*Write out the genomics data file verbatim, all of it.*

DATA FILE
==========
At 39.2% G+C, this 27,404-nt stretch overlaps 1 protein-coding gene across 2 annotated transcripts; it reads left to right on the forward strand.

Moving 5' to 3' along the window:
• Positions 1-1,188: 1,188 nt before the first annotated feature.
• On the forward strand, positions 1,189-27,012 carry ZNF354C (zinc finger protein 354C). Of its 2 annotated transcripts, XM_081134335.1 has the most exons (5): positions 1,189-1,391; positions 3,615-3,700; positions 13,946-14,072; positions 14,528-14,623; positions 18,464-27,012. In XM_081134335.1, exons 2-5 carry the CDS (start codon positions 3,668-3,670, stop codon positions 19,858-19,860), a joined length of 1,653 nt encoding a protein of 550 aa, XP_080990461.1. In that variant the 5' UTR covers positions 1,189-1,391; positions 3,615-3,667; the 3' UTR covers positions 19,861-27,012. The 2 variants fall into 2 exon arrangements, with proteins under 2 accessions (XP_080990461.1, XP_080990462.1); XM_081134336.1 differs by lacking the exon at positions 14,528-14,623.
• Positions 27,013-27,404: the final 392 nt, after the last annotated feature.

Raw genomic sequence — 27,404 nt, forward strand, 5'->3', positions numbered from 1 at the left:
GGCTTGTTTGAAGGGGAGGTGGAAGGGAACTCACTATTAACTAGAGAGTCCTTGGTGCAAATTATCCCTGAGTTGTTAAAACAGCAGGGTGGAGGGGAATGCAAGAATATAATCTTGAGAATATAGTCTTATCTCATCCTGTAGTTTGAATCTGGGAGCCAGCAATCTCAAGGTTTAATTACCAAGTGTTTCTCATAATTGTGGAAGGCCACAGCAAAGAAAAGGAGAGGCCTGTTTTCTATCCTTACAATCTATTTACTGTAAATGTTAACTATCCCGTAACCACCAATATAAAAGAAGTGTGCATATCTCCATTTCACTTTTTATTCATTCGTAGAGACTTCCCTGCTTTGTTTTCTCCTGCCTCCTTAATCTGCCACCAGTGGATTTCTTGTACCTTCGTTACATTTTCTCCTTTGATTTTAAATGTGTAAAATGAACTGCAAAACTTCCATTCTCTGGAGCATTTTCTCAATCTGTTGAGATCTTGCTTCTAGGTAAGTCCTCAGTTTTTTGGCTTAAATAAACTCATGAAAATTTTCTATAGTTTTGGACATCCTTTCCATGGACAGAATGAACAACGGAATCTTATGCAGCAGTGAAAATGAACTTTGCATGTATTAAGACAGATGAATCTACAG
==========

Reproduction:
At 39.2% G+C, this 27,404-nt stretch overlaps 1 protein-coding gene across 2 annotated transcripts; it reads left to right on the forward strand.

Moving 5' to 3' along the window:
• Positions 1-1,188: 1,188 nt before the first annotated feature.
• On the forward strand, positions 1,189-27,012 carry ZNF354C (zinc finger protein 354C). Of its 2 annotated transcripts, XM_081134335.1 has the most exons (5): positions 1,189-1,391; positions 3,615-3,700; positions 13,946-14,072; positions 14,528-14,623; positions 18,464-27,012. In XM_081134335.1, exons 2-5 carry the CDS (start codon positions 3,668-3,670, stop codon positions 19,858-19,860), a joined length of 1,653 nt encoding a protein of 550 aa, XP_080990461.1. In that variant the 5' UTR covers positions 1,189-1,391; positions 3,615-3,667; the 3' UTR covers positions 19,861-27,012. The 2 variants fall into 2 exon arrangements, with proteins under 2 accessions (XP_080990461.1, XP_080990462.1); XM_081134336.1 differs by lacking the exon at positions 14,528-14,623.
• Positions 27,013-27,404: the final 392 nt, after the last annotated feature.

Raw genomic sequence — 27,404 nt, forward strand, 5'->3', positions numbered from 1 at the left:
GGCTTGTTTGAAGGGGAGGTGGAAGGGAACTCACTATTAACTAGAGAGTCCTTGGTGCAAATTATCCCTGAGTTGTTAAAACAGCAGGGTGGAGGGGAATGCAAGAATATAATCTTGAGAATATAGTCTTATCTCATCCTGTAGTTTGAATCTGGGAGCCAGCAATCTCAAGGTTTAATTACCAAGTGTTTCTCATAATTGTGGAAGGCCACAGCAAAGAAAAGGAGAGGCCTGTTTTCTATCCTTACAATCTATTTACTGTAAATGTTAACTATCCCGTAACCACCAATATAAAAGAAGTGTGCATATCTCCATTTCACTTTTTATTCATTCGTAGAGACTTCCCTGCTTTGTTTTCTCCTGCCTCCTTAATCTGCCACCAGTGGATTTCTTGTACCTTCGTTACATTTTCTCCTTTGATTTTAAATGTGTAAAATGAACTGCAAAACTTCCATTCTCTGGAGCATTTTCTCAATCTGTTGAGATCTTGCTTCTAGGTAAGTCCTCAGTTTTTTGGCTTAAATAAACTCATGAAAATTTTCTATAGTTTTGGACATCCTTTCCATGGACAGAATGAACAACGGAATCTTATGCAGCAGTGAAAATGAACTTTGCATGTATTAAGACAGATGAATCTACAG